Hellsing by Kohta Hirano

This is one gory stinkin’ book. Like seriously, at times it’s like a never ending gore train. It follows this secret organization, Hellsing, that is led by this Lord and her vampire coworker. I know, I know. Vampires? But these are the cool ones. These don’t sparkle, aren’t good, and are pure weapons of mass destruction.

So, way cool.

Together along with others, they battle baddies and goodies who are more like baddies in a wonderful array of blood.

There are swears. Don’t remember the severity, but swears there are. And the gore is pretty gory. Like, during this one part the head vampire cuts of the top of this guys skull and drips the blood into his mouth. I mean for a manga it’s not that bad violence wise, but still. Can’t say to much on other factors as I’ve only read the first few. But I think this is a great manga for mature teens who don’t mind a little gore in their plotlines.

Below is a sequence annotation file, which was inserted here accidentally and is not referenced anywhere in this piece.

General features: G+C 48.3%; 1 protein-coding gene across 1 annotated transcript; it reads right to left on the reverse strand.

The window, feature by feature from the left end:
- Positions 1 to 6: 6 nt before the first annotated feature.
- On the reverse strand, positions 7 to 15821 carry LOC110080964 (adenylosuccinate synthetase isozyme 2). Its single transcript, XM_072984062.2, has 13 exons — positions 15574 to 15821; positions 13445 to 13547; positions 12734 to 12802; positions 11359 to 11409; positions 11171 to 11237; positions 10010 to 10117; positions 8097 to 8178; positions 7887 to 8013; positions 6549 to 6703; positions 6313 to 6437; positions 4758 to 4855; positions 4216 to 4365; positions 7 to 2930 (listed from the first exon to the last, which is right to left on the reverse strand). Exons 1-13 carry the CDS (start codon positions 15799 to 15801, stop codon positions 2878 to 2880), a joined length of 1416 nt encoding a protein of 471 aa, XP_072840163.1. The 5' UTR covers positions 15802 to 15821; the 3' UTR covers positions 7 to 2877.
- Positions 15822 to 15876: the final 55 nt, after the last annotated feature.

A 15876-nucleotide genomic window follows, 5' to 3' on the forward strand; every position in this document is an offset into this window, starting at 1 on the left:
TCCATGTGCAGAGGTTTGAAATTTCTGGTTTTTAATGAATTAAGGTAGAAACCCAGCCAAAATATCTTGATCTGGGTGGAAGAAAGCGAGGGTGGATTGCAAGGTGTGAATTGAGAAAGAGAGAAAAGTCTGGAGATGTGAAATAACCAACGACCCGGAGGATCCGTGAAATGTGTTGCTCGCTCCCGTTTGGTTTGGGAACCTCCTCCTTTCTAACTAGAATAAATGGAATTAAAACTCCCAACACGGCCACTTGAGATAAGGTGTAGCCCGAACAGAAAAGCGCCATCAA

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The Revenge of the Witch by Joseph Delaney

This is a series where the writing isn’t great, but it’s occasionally entertaining. Or I thought until I read the third book and was pretty much swearing as I tried to finish it. While reading reviews of this book on Amazon after I read it, most of my thoughts after so many five star ratings were ‘Did I read a separate book or something?’